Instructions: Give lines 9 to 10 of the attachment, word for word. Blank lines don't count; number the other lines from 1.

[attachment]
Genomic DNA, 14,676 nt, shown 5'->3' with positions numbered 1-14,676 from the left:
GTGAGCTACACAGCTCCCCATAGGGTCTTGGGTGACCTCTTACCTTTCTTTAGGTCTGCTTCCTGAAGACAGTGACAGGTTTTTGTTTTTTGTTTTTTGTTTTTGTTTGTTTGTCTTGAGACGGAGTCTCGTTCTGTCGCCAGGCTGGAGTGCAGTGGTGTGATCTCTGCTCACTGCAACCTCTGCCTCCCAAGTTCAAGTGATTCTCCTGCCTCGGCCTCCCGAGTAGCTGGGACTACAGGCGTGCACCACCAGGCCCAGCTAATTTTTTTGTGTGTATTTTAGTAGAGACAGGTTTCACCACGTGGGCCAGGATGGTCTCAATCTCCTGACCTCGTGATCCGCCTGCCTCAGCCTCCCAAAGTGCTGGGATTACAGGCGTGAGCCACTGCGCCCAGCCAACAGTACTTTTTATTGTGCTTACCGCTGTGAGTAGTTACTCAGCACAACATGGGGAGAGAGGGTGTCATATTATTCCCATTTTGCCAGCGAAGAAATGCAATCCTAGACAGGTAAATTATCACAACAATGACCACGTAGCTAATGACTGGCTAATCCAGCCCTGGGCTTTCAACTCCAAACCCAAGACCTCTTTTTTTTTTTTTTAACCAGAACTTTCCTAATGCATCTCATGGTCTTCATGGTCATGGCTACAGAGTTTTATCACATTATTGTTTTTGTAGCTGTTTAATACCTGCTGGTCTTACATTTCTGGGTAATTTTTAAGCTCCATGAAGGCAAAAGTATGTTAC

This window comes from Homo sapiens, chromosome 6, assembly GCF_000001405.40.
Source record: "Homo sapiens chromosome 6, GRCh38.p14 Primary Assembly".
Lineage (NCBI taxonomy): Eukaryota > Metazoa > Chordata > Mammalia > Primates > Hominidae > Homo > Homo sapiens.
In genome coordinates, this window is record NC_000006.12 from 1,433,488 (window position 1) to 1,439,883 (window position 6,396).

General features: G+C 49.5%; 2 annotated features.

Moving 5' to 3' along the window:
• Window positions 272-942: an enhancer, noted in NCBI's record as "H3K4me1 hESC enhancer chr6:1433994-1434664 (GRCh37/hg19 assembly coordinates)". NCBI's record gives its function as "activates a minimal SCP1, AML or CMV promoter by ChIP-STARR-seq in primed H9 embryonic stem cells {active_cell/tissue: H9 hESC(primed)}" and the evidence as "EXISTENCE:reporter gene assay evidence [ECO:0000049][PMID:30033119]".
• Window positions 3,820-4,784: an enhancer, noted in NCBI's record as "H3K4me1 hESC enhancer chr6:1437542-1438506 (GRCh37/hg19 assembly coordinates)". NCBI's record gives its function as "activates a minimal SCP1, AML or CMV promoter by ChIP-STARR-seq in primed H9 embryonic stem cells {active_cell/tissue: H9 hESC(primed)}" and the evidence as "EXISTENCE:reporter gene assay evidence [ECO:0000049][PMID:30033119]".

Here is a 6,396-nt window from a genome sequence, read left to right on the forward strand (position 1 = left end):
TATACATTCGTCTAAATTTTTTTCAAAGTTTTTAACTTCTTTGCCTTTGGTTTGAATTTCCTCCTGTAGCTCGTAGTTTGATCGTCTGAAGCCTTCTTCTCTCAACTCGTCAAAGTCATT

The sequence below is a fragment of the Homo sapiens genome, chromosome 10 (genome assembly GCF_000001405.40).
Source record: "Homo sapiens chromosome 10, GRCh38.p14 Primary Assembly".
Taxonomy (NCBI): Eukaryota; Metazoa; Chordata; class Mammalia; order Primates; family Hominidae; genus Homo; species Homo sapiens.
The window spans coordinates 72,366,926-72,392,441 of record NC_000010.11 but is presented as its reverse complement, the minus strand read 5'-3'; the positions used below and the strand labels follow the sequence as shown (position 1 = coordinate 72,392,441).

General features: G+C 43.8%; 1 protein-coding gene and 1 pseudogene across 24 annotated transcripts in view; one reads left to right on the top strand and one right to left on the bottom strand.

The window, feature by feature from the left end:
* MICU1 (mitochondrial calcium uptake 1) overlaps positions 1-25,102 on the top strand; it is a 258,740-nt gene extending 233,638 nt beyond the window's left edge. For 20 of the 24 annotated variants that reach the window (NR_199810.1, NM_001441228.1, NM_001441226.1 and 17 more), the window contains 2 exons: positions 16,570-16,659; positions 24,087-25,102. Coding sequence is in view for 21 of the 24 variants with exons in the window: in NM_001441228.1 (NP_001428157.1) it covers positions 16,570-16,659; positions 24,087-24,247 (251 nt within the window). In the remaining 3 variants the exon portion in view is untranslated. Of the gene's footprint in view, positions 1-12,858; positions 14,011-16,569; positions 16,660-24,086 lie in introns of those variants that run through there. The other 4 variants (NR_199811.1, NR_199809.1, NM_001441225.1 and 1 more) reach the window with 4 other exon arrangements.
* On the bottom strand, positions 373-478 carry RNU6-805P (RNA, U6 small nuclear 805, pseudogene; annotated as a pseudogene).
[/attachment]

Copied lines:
• Window positions 272-942: an enhancer, noted in NCBI's record as "H3K4me1 hESC enhancer chr6:1433994-1434664 (GRCh37/hg19 assembly coordinates)". NCBI's record gives its function as "activates a minimal SCP1, AML or CMV promoter by ChIP-STARR-seq in primed H9 embryonic stem cells {active_cell/tissue: H9 hESC(primed)}" and the evidence as "EXISTENCE:reporter gene assay evidence [ECO:0000049][PMID:30033119]".
• Window positions 3,820-4,784: an enhancer, noted in NCBI's record as "H3K4me1 hESC enhancer chr6:1437542-1438506 (GRCh37/hg19 assembly coordinates)". NCBI's record gives its function as "activates a minimal SCP1, AML or CMV promoter by ChIP-STARR-seq in primed H9 embryonic stem cells {active_cell/tissue: H9 hESC(primed)}" and the evidence as "EXISTENCE:reporter gene assay evidence [ECO:0000049][PMID:30033119]".